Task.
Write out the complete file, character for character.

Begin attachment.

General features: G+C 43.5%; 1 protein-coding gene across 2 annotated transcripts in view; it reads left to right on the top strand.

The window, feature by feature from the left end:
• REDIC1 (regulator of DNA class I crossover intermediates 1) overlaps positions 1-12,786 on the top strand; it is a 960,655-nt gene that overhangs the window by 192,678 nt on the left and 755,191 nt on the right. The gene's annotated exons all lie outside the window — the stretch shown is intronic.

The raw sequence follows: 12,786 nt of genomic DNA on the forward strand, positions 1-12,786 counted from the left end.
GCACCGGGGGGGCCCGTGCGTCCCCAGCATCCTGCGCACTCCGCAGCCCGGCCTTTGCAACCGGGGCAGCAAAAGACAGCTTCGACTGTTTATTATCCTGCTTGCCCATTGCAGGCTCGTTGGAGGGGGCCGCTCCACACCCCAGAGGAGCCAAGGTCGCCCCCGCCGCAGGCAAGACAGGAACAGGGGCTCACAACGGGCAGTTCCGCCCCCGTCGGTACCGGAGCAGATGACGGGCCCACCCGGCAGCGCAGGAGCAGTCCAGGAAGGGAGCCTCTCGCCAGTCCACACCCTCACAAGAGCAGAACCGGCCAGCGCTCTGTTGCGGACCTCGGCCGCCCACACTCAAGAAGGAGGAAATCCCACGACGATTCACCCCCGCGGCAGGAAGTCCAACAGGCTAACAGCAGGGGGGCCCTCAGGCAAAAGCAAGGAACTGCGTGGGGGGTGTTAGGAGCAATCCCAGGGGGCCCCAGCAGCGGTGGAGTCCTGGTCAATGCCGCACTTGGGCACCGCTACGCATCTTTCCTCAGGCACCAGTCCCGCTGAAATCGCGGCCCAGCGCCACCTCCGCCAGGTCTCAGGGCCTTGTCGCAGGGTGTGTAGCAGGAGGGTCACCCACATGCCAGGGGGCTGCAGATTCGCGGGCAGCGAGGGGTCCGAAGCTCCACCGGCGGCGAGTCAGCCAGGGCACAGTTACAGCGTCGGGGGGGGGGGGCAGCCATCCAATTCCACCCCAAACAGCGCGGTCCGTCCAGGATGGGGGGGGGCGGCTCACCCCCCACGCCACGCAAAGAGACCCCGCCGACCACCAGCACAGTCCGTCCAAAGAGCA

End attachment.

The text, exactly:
General features: G+C 43.5%; 1 protein-coding gene across 2 annotated transcripts in view; it reads left to right on the top strand.

The window, feature by feature from the left end:
• REDIC1 (regulator of DNA class I crossover intermediates 1) overlaps positions 1-12,786 on the top strand; it is a 960,655-nt gene that overhangs the window by 192,678 nt on the left and 755,191 nt on the right. The gene's annotated exons all lie outside the window — the stretch shown is intronic.

The raw sequence follows: 12,786 nt of genomic DNA on the forward strand, positions 1-12,786 counted from the left end.
GCACCGGGGGGGCCCGTGCGTCCCCAGCATCCTGCGCACTCCGCAGCCCGGCCTTTGCAACCGGGGCAGCAAAAGACAGCTTCGACTGTTTATTATCCTGCTTGCCCATTGCAGGCTCGTTGGAGGGGGCCGCTCCACACCCCAGAGGAGCCAAGGTCGCCCCCGCCGCAGGCAAGACAGGAACAGGGGCTCACAACGGGCAGTTCCGCCCCCGTCGGTACCGGAGCAGATGACGGGCCCACCCGGCAGCGCAGGAGCAGTCCAGGAAGGGAGCCTCTCGCCAGTCCACACCCTCACAAGAGCAGAACCGGCCAGCGCTCTGTTGCGGACCTCGGCCGCCCACACTCAAGAAGGAGGAAATCCCACGACGATTCACCCCCGCGGCAGGAAGTCCAACAGGCTAACAGCAGGGGGGCCCTCAGGCAAAAGCAAGGAACTGCGTGGGGGGTGTTAGGAGCAATCCCAGGGGGCCCCAGCAGCGGTGGAGTCCTGGTCAATGCCGCACTTGGGCACCGCTACGCATCTTTCCTCAGGCACCAGTCCCGCTGAAATCGCGGCCCAGCGCCACCTCCGCCAGGTCTCAGGGCCTTGTCGCAGGGTGTGTAGCAGGAGGGTCACCCACATGCCAGGGGGCTGCAGATTCGCGGGCAGCGAGGGGTCCGAAGCTCCACCGGCGGCGAGTCAGCCAGGGCACAGTTACAGCGTCGGGGGGGGGGGGCAGCCATCCAATTCCACCCCAAACAGCGCGGTCCGTCCAGGATGGGGGGGGGCGGCTCACCCCCCACGCCACGCAAAGAGACCCCGCCGACCACCAGCACAGTCCGTCCAAAGAGCA